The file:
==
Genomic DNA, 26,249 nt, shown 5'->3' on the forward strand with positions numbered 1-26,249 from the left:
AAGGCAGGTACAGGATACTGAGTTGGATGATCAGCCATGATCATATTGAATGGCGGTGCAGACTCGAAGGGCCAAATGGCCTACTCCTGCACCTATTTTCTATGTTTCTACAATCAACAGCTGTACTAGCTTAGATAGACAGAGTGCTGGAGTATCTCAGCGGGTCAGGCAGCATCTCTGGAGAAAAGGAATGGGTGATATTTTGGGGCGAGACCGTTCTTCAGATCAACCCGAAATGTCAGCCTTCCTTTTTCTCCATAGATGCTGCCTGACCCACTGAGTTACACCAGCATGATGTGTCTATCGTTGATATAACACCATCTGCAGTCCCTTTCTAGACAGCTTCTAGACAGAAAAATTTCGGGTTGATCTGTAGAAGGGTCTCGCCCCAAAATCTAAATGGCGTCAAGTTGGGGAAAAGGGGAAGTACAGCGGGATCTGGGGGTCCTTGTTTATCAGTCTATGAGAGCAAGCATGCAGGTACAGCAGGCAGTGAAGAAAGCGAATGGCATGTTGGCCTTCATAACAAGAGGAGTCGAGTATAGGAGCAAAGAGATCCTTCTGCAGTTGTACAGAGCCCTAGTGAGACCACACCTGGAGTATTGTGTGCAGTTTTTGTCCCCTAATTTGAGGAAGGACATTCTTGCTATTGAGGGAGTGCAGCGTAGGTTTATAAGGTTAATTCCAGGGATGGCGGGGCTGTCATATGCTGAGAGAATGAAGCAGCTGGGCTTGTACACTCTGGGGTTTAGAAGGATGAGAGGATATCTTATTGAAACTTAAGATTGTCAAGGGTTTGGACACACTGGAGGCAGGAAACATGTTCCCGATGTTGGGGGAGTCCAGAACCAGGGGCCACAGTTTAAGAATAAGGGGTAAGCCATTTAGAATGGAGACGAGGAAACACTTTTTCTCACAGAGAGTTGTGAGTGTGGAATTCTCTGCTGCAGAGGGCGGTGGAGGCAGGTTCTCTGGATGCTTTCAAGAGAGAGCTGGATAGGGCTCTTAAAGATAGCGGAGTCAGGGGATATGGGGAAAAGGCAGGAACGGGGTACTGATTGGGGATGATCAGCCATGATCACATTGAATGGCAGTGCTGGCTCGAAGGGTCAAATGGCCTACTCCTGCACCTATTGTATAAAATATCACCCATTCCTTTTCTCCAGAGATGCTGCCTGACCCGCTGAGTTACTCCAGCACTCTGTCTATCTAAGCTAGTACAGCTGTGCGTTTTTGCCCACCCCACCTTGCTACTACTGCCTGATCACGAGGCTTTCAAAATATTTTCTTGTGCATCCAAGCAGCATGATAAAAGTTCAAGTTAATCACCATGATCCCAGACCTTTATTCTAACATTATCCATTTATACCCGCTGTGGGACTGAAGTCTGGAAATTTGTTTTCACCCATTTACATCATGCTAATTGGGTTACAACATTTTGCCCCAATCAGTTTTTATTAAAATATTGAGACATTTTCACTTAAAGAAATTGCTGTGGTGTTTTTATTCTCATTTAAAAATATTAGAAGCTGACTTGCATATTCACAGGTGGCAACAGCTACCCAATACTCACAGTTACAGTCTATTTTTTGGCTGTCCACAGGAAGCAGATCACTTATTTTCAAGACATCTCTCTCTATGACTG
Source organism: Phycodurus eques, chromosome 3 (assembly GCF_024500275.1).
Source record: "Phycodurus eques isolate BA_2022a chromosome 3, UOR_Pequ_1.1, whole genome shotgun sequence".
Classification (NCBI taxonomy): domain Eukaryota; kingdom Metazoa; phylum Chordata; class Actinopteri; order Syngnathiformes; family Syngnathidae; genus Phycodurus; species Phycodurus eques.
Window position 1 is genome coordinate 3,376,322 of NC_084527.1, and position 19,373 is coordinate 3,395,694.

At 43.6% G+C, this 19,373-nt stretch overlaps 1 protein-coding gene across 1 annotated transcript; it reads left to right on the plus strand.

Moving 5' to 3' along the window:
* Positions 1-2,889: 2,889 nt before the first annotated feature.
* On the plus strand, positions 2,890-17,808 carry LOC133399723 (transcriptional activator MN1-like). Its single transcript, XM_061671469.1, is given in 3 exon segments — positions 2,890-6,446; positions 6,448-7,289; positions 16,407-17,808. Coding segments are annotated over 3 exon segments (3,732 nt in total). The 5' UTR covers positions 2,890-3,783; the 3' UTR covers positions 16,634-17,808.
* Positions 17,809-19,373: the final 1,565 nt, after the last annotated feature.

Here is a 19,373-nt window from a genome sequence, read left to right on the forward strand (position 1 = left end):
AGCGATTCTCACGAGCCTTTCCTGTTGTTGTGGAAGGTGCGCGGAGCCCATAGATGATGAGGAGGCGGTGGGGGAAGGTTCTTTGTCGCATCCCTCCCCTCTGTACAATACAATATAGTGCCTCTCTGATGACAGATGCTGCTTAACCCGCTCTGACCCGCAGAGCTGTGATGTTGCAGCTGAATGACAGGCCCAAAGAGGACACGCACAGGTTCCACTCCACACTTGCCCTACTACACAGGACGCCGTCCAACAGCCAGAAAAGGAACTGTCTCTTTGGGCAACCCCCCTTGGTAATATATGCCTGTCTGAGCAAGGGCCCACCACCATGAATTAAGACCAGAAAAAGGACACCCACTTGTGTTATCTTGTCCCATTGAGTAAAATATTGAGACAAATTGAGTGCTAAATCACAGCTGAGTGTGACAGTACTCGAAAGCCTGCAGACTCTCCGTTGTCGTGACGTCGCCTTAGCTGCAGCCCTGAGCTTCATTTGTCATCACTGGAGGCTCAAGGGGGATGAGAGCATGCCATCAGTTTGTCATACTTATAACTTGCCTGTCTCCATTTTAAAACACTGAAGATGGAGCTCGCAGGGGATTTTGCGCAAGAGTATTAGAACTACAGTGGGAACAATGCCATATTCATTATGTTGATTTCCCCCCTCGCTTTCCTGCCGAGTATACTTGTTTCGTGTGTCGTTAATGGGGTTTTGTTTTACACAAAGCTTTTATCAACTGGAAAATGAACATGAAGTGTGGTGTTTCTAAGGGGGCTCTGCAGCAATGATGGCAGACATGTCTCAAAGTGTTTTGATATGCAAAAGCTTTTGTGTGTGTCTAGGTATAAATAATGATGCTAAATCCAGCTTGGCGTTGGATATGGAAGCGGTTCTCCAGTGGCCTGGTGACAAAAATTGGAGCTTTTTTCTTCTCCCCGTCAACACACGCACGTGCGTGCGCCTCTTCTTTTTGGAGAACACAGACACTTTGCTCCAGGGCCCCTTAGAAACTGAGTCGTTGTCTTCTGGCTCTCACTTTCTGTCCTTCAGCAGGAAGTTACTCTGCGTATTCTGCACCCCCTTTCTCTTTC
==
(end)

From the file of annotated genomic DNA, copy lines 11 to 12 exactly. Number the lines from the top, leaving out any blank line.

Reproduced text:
* Positions 17,809-19,373: the final 1,565 nt, after the last annotated feature.

Here is a 19,373-nt window from a genome sequence, read left to right on the forward strand (position 1 = left end):